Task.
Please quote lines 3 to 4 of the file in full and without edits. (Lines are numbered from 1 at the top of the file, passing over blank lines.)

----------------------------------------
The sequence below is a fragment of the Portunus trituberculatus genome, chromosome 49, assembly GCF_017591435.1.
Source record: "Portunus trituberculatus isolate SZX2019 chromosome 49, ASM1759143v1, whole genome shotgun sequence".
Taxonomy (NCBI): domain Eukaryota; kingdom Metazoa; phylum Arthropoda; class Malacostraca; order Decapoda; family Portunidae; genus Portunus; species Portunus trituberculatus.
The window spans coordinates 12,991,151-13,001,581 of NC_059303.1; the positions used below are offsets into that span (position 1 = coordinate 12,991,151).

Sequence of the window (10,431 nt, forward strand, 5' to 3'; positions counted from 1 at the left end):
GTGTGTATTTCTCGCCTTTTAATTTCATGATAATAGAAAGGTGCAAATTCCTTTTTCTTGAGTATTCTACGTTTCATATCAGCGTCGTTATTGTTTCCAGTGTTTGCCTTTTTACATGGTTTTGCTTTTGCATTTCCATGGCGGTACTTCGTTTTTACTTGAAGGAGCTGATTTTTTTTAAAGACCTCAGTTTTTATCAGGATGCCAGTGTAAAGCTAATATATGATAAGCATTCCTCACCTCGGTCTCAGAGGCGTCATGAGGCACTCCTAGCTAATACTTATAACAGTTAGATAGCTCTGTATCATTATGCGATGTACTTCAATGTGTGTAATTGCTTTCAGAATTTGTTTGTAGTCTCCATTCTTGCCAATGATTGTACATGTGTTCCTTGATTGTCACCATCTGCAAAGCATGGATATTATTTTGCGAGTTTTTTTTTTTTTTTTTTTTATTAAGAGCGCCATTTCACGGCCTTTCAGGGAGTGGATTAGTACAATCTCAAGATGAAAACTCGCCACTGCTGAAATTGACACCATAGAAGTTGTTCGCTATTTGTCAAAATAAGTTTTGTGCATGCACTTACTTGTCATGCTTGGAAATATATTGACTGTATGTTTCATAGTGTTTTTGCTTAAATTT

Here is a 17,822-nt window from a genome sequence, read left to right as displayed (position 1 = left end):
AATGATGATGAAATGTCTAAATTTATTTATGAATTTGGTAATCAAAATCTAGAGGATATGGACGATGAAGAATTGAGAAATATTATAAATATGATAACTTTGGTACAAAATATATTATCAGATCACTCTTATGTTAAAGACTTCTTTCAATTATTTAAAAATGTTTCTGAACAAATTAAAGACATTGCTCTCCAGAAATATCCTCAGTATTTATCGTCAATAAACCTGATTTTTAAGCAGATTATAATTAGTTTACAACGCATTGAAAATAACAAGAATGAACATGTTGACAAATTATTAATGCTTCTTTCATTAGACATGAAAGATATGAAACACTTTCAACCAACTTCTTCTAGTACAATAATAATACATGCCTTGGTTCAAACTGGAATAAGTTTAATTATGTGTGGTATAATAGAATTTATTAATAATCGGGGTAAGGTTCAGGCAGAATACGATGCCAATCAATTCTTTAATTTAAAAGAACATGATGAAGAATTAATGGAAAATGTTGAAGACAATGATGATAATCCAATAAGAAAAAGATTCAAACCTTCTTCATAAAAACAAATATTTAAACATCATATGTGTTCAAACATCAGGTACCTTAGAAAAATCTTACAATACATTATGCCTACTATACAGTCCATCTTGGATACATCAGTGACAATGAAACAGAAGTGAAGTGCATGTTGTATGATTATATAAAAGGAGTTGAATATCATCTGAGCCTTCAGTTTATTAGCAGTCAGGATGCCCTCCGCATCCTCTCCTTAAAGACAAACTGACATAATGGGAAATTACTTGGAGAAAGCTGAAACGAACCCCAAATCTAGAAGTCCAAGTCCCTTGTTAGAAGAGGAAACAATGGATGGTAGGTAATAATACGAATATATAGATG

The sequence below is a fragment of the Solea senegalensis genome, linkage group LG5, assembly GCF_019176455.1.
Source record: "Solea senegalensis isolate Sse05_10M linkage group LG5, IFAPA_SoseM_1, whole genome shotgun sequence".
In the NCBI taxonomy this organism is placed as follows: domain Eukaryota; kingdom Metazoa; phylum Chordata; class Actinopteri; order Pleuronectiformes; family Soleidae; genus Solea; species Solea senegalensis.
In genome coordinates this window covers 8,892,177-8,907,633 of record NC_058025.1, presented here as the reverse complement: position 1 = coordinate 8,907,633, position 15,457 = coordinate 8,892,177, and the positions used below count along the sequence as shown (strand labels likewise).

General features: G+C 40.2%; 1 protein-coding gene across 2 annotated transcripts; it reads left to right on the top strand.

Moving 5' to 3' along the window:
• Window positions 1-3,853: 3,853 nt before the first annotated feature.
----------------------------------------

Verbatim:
Taxonomy (NCBI): domain Eukaryota; kingdom Metazoa; phylum Arthropoda; class Malacostraca; order Decapoda; family Portunidae; genus Portunus; species Portunus trituberculatus.
The window spans coordinates 12,991,151-13,001,581 of NC_059303.1; the positions used below are offsets into that span (position 1 = coordinate 12,991,151).